Anisodoris nobilis
Photographed at Arbolitos, Punta Banda, south of Ensenada, Baja California, Mexico, 25 feet deep

Anisodoris nobilis (MacFarland, 1905)

Frank Mace MacFarland himself established the first generic change of this species. As he wrote in his 1966 posthumously-published "Studies of Opisthobranchiate Mollusks": "In my peliminary paper of 1905, a new genus, Montereina, was proposed for a species which differed strikingly from the other Archidoridinae. The description was written in 1894 as it appeared in the paper cited above. Unfortunately, the important paper of Bergh (1898) upon the Opisthobranchs of Chile based on the Plate Collection was overlooked in which a new genus Anisodoris was described with which Montereina is almost identical; the slight difference is not sufficient to warrant its retention as a distinct genus and is to be regarded as a synonym of Anisodoris." Where it will be placed in the future, is another question all together!

This often large dorid nudibranch (reaching up to 20 cm in length) is a gaudy orange-yellow to light yellow color. Notal black markings cause this species to be confused with Archidoris montereyensis; however, in the latter species the black coloration mounts the tubercles (this is my mnemonic to know where the black is!), whereas in Anisodoris nobilis the black is only between the tubercles. Another simple field character is that Archidoris montereyensis has auriform oral tentacles, but Anisodoris nobilis has digitiform oral tentacles (see MacFarland, 1966, plt. 37: figs. 8 and 26). The gills are snow white, with a frosty white edge; the foot is also white. The dorsal surface is densely covered with tubercles that are slightly inflated distally.

Anisodoris nobilis has been reported from Kodiak Island (approximately 57 N; 153 W) and Washington Bay, Kuiu Island (approximately 55 134 W), Alaska, to Ensenada, Baja California, Mexico (Behrens, 1991; McDonald and Nybakken, 1980).

McDonald and Nybakken (1978: 112) list nine species of sponges upon which it feeds. I have found it feeding on an orange sponge, in 55 feet of water off Point Loma, San Diego. The nudibranch had a distinct orange-red coloration, matching the sponge. Removing the nudibranch showed the obvious radular scrape marks where the Anisodoris nobilis had been feeding. I think this sponge is probably the Haliclona sp. of Morris, Abbott and Haderlie (1980, species 2.16), and the H. permollis of McDonald and Nybakken, 1978. Twice I have seen Anisodoris nobilis in association with, or apparently eating, the sponge Leucilla nuttingi. This would represent a new feeding record for A. nobilis.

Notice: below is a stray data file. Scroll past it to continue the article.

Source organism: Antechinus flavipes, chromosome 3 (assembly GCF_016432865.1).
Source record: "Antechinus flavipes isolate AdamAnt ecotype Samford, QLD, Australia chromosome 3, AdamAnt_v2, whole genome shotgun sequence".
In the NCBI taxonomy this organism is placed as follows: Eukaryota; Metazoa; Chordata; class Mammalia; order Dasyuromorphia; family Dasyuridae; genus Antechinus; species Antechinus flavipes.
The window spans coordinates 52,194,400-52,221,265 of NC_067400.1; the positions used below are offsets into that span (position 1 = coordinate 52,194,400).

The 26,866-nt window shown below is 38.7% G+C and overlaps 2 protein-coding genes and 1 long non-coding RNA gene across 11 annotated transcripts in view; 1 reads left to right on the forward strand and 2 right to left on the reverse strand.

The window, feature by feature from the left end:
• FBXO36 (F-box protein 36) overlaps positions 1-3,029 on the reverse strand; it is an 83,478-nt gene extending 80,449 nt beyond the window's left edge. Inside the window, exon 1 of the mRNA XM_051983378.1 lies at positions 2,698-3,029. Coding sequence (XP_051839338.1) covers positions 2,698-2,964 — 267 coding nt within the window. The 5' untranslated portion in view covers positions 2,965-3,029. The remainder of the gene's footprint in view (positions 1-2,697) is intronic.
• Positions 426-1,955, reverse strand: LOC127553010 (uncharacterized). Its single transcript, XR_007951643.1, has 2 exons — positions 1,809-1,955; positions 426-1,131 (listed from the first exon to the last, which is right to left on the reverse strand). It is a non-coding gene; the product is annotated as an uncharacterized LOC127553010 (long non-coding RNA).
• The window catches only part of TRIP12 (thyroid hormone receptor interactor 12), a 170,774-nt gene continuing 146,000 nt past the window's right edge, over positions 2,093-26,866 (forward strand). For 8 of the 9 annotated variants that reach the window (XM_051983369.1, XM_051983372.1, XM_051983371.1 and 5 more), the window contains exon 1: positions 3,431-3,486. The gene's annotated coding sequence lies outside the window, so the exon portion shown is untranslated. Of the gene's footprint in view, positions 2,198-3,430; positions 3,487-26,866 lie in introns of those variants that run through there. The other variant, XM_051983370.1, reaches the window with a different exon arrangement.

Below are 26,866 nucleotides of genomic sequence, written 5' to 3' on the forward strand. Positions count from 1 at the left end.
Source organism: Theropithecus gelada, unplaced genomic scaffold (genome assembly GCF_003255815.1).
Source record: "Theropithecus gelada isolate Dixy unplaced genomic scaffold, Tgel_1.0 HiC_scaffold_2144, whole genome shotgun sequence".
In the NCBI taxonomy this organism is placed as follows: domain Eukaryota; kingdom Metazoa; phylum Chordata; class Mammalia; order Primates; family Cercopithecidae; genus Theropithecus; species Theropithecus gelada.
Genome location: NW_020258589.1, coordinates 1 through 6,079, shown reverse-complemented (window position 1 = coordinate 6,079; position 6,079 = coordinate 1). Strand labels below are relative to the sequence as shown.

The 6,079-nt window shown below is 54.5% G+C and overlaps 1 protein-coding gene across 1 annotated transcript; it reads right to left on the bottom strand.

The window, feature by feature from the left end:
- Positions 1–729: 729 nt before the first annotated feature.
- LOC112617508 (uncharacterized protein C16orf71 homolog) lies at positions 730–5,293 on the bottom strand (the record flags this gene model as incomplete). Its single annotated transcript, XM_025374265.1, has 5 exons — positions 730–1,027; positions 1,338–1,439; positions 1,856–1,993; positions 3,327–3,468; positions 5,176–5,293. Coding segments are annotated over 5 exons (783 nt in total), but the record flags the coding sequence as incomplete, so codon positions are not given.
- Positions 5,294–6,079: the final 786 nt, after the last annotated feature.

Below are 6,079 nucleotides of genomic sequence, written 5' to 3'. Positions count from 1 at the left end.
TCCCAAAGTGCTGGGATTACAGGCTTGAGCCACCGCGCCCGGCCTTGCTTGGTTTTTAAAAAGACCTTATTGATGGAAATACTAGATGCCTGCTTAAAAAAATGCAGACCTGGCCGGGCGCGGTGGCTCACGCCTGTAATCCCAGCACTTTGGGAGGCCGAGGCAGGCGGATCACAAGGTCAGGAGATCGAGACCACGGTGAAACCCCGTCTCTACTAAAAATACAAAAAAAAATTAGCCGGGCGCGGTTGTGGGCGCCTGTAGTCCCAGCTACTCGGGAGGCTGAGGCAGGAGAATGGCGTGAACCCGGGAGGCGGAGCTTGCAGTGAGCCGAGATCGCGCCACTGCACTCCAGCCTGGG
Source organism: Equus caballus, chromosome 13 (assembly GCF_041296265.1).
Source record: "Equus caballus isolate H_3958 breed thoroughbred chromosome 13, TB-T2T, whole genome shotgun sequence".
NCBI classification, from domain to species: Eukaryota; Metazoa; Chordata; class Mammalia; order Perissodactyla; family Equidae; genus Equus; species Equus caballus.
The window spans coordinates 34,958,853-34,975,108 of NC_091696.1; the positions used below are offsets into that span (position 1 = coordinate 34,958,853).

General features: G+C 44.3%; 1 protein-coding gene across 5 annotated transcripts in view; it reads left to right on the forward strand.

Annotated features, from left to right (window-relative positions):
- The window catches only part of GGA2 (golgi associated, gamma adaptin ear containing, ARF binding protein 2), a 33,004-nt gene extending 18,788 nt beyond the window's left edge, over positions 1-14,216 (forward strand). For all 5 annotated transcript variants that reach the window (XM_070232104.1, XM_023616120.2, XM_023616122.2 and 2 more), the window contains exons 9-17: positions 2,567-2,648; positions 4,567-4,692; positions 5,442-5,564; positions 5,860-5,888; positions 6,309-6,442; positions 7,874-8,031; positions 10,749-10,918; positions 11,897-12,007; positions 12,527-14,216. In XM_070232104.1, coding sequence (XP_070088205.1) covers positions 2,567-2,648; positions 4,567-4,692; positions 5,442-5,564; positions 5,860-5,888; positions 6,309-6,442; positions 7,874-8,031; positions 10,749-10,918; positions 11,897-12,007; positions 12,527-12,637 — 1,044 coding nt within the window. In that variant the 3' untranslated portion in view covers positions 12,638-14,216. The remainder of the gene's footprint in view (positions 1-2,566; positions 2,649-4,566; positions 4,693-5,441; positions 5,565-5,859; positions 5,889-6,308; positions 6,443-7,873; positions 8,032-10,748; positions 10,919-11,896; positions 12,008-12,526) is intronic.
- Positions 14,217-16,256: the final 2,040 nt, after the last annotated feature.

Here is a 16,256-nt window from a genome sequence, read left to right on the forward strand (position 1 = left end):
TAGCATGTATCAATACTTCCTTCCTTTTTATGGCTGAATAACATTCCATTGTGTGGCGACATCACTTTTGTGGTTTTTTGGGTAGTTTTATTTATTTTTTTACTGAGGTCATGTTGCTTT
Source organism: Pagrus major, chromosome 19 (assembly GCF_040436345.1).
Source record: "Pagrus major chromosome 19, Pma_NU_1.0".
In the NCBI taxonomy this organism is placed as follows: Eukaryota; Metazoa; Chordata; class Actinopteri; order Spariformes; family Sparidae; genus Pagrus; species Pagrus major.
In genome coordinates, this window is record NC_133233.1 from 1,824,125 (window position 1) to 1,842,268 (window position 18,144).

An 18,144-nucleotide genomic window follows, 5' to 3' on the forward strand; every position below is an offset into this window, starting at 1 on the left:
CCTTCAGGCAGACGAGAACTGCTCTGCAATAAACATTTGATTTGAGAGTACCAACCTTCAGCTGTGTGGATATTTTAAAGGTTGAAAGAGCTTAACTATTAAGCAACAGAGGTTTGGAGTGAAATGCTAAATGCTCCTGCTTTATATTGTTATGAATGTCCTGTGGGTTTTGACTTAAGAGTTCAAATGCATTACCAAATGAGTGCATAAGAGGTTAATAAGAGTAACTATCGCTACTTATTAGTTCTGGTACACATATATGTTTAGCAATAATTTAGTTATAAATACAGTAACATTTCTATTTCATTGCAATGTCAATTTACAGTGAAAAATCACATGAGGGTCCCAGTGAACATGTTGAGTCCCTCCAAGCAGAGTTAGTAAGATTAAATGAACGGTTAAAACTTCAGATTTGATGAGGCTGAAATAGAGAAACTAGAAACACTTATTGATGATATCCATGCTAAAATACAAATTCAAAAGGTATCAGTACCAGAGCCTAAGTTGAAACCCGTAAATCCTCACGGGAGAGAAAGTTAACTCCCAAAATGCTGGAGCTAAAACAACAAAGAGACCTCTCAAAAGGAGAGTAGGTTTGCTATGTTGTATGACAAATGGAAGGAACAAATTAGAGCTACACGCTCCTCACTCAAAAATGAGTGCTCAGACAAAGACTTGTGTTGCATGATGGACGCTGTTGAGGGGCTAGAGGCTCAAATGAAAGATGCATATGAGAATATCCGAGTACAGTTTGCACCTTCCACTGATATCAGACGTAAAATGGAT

The light yellow egg mass of Anisodoris nobilis is the standard dorid shape, with 3 coils, and the unattached edge slightly ruffled.

Whether seen intertidally or subtidally, from Alaska to just south of the U.S./Mexican border, this species embodies a particular essence of the nonshelled: a big, honkin' slow, slimey and semi- turgid slug. Yet still beautiful!

Dr. Hans Bertsch
Imperial Beach, Calif
March 2001


Behrens, David W; 1991. Pacific Coast Nudibranchs, second edition. Sea Challengers, Monterey. 107 pp.
MacFarland, Frank Mace. 1966. Studies of opisthobranchiate mollusks of the Pacific coast of North America. Memoirs Calif. Acad. Sci. 6: xvi + 546 pp.
McDonald, Gary R., and James W. Nybakken. 1978. Additional notes on the food of some California nudibranchs with a summary of known food habits of California species The Veliger 21 (1): 110-119.
McDonald, Gary R., and James W. Nybakken. 1980. Guide to the nudibranchs of California. American Malacologists, Inc., Melbourne, Florida. 72 pp.
Morris, Robert H., Donald P. Abbott, and Eugene C. Haderlie. 1980. Intertidal invertebrates of California. Stanford University Press, Stanford. ix + 690 pp.

Photos and Taxonomy text courtesy of Dr. Hans Bertsch
Underwater photo of Hans at Bahía de los Angeles

Dr. Hans Bertsch
192 Imperial Beach Blvd. #A
Imperial Beach, CA 91932
FAX (619) 423-9118
Send Hans E-Mail at

Photo copyright Jim Mastro,
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